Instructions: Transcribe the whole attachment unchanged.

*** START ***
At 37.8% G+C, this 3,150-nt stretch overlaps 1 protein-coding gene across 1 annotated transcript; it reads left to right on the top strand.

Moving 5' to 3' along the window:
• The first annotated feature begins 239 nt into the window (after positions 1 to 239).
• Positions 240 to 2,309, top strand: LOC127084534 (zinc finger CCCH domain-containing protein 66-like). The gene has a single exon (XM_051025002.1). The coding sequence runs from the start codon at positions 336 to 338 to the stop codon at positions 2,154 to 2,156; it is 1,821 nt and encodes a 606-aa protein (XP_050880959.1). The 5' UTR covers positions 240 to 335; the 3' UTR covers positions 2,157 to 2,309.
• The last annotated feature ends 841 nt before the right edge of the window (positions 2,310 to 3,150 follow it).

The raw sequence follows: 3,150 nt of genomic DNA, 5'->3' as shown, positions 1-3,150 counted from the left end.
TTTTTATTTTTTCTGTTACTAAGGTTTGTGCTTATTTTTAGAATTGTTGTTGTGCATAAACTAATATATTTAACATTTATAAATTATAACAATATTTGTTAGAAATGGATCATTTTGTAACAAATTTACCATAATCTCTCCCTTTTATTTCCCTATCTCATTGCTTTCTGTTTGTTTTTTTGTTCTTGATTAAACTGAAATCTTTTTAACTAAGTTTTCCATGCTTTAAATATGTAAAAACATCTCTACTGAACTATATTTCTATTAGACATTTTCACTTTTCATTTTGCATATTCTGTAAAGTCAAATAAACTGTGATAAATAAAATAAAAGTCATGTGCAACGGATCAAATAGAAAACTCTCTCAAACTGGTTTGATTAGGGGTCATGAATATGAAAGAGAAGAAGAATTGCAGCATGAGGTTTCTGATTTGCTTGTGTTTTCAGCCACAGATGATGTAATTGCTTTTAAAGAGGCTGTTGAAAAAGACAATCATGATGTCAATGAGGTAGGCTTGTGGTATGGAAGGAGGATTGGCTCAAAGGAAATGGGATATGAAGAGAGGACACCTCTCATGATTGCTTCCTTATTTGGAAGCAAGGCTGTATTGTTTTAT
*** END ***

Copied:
At 37.8% G+C, this 3,150-nt stretch overlaps 1 protein-coding gene across 1 annotated transcript; it reads left to right on the top strand.

Moving 5' to 3' along the window:
• The first annotated feature begins 239 nt into the window (after positions 1 to 239).
• Positions 240 to 2,309, top strand: LOC127084534 (zinc finger CCCH domain-containing protein 66-like). The gene has a single exon (XM_051025002.1). The coding sequence runs from the start codon at positions 336 to 338 to the stop codon at positions 2,154 to 2,156; it is 1,821 nt and encodes a 606-aa protein (XP_050880959.1). The 5' UTR covers positions 240 to 335; the 3' UTR covers positions 2,157 to 2,309.
• The last annotated feature ends 841 nt before the right edge of the window (positions 2,310 to 3,150 follow it).

The raw sequence follows: 3,150 nt of genomic DNA, 5'->3' as shown, positions 1-3,150 counted from the left end.
TTTTTATTTTTTCTGTTACTAAGGTTTGTGCTTATTTTTAGAATTGTTGTTGTGCATAAACTAATATATTTAACATTTATAAATTATAACAATATTTGTTAGAAATGGATCATTTTGTAACAAATTTACCATAATCTCTCCCTTTTATTTCCCTATCTCATTGCTTTCTGTTTGTTTTTTTGTTCTTGATTAAACTGAAATCTTTTTAACTAAGTTTTCCATGCTTTAAATATGTAAAAACATCTCTACTGAACTATATTTCTATTAGACATTTTCACTTTTCATTTTGCATATTCTGTAAAGTCAAATAAACTGTGATAAATAAAATAAAAGTCATGTGCAACGGATCAAATAGAAAACTCTCTCAAACTGGTTTGATTAGGGGTCATGAATATGAAAGAGAAGAAGAATTGCAGCATGAGGTTTCTGATTTGCTTGTGTTTTCAGCCACAGATGATGTAATTGCTTTTAAAGAGGCTGTTGAAAAAGACAATCATGATGTCAATGAGGTAGGCTTGTGGTATGGAAGGAGGATTGGCTCAAAGGAAATGGGATATGAAGAGAGGACACCTCTCATGATTGCTTCCTTATTTGGAAGCAAGGCTGTATTGTTTTAT